“From revenge and ruin to sex, drugs and taxation, this programme challenges audiences to go places that no audience has gone before,” stated Colin Geddes. “Where Midnight Madness opens up audiences to a world of fear and fantasy, Vanguard plunges them into a confrontational and unnerving one that sometimes comes a bit too close to reality for comfort.”
And let us not forget that there will be no shortage of documentaries getting the world premiere treatment in particular works by Penn & Teller (Tim’s Vermeer), artist Chris Jordan (Midway), Jehane Noujaim (The Square), Alanis Obomsawin (Hi-Ho Mistahey!) and Leanne Pooley (Beyond the Edge) as well as North American premieres by Errol Morris (The Unknown Known), Frederick Wiseman (At Berkeley), Marcel Ophüls (Ain’t Misbehavin’) and Claude Lanzmann (The Last of the Unjust).
Here are some brief summaries:
At Berkeley. A documentary film about the University of California at Berkeley. The film explores the major aspects of university life of America’s premier public university with particular emphasis on the administrative efforts to maintain the academic excellence, public role, and the economic, racial and social diversity of the student body in the face of severe budgetary cuts imposed by the California legislature.
Beyond the Edge.  It was an event that stunned the world and defined an era. Sir Edmund Hillary’s incredible achievement remains one of the greatest adventure stories of all time: the epic journey of a man from modest beginnings who overcame adversity to reach the highest point on Earth. Screening in 3D.

Hi-Ho Mistahey! Alanis Obomsawin tells the story of Shannen’s Dream, a national campaign to provide equitable access to education for First Nations children, in safe and suitable schools. She brings together the voices of those who have successfully brought the Dream all the way to the United Nations in Geneva.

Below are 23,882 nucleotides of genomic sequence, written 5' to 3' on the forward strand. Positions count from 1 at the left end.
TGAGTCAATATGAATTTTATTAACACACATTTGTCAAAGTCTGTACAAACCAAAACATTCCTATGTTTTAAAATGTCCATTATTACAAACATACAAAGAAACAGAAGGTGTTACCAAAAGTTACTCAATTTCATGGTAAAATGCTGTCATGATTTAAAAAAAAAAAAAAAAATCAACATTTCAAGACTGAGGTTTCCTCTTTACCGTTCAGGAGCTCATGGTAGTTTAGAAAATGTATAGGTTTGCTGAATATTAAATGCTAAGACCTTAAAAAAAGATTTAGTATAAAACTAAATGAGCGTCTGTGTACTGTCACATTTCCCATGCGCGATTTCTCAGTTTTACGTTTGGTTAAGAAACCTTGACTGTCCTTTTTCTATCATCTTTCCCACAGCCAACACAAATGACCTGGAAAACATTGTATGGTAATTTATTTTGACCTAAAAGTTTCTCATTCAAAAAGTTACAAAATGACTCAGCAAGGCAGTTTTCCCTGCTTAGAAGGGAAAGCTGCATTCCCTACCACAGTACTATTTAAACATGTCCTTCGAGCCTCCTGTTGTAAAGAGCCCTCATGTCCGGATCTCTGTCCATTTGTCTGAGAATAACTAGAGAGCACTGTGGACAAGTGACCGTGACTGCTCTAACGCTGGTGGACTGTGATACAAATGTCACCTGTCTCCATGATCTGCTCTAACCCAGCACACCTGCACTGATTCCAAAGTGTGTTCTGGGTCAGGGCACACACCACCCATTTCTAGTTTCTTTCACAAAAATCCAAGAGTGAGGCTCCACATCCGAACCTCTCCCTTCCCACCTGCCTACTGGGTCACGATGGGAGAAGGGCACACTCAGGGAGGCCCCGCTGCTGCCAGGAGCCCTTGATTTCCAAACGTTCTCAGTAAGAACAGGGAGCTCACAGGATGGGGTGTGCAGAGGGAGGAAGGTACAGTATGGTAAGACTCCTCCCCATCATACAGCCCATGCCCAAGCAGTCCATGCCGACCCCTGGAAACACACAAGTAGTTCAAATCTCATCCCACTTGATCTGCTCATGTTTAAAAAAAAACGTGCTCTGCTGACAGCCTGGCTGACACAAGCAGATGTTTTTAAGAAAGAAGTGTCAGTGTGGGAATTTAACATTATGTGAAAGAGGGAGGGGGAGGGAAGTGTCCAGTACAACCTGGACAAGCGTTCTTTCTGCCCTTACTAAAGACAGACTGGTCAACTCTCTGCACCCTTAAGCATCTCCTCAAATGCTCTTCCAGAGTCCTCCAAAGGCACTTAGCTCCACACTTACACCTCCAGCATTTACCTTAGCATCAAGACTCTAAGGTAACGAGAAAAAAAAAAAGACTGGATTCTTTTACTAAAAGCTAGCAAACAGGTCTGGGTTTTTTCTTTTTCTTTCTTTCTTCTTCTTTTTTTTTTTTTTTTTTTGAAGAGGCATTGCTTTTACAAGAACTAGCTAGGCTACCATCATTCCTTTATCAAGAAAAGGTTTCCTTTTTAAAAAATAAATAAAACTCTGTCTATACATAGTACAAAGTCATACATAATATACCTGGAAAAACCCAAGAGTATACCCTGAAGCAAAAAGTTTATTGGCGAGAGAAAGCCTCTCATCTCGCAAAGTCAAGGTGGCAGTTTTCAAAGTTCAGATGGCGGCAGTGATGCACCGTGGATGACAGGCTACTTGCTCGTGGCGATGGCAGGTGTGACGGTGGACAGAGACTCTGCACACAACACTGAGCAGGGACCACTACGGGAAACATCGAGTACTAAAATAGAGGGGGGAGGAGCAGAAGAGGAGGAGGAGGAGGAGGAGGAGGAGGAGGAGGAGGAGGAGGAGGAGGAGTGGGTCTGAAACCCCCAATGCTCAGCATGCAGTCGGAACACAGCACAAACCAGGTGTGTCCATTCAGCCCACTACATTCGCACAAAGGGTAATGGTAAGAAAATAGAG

Tim’s Vermeer.  Tim Jenison, a Texas-based inventor, attempts to solve one of the greatest mysteries in all art: How did 17th century Dutch Master Johannes Vermeer (Girl with a Pearl Earring) manages to paint so photo-realistically 150 years before the invention of photography? The epic research project Jenison embarks on to test his theory is as extraordinary as what he discovers.
The Unknown Known.  Errol Morris offers a mesmerizing portrait of Donald Rumsfeld, one of the key architects of the Iraq War. Although Rumsfeld has held lofty positions of American political power for half a century, most people know little about him. When Rumsfeld wrote, as part of his most famous meditation, that an “unknown known” refers to “things you think you know that it turns out you do not,” he could have been speaking about himself. The Unknown Known is not intended as yet another postmortem on the Iraq War, but rather an illumination of a mystery.
“This year’s documentaries are rich with obsessive and impassioned characters — in pursuit of art, democracy and insatiable appetites — both on screen and behind the camera,” stated TIFF documentary programmer Thom Powers. “They inspire a range of emotions from awe-stricken to angry and sometimes laugh-out-loud funny.”
Purchase Festival ticket packages online 24 hours a day at tiff.net/festival, by phone Monday to Friday from 10 a.m. to 7 p.m. ET at 416.599.TIFF or 1.888.599.8433, or visit the box office in person from 10 a.m. to 10 p.m. ET at TIFF Bell Lightbox, Reitman Square, 350 King Street West, until August 19.
The 38th Toronto International Film Festival runs from September 5 to 15, 2013.

Around the Web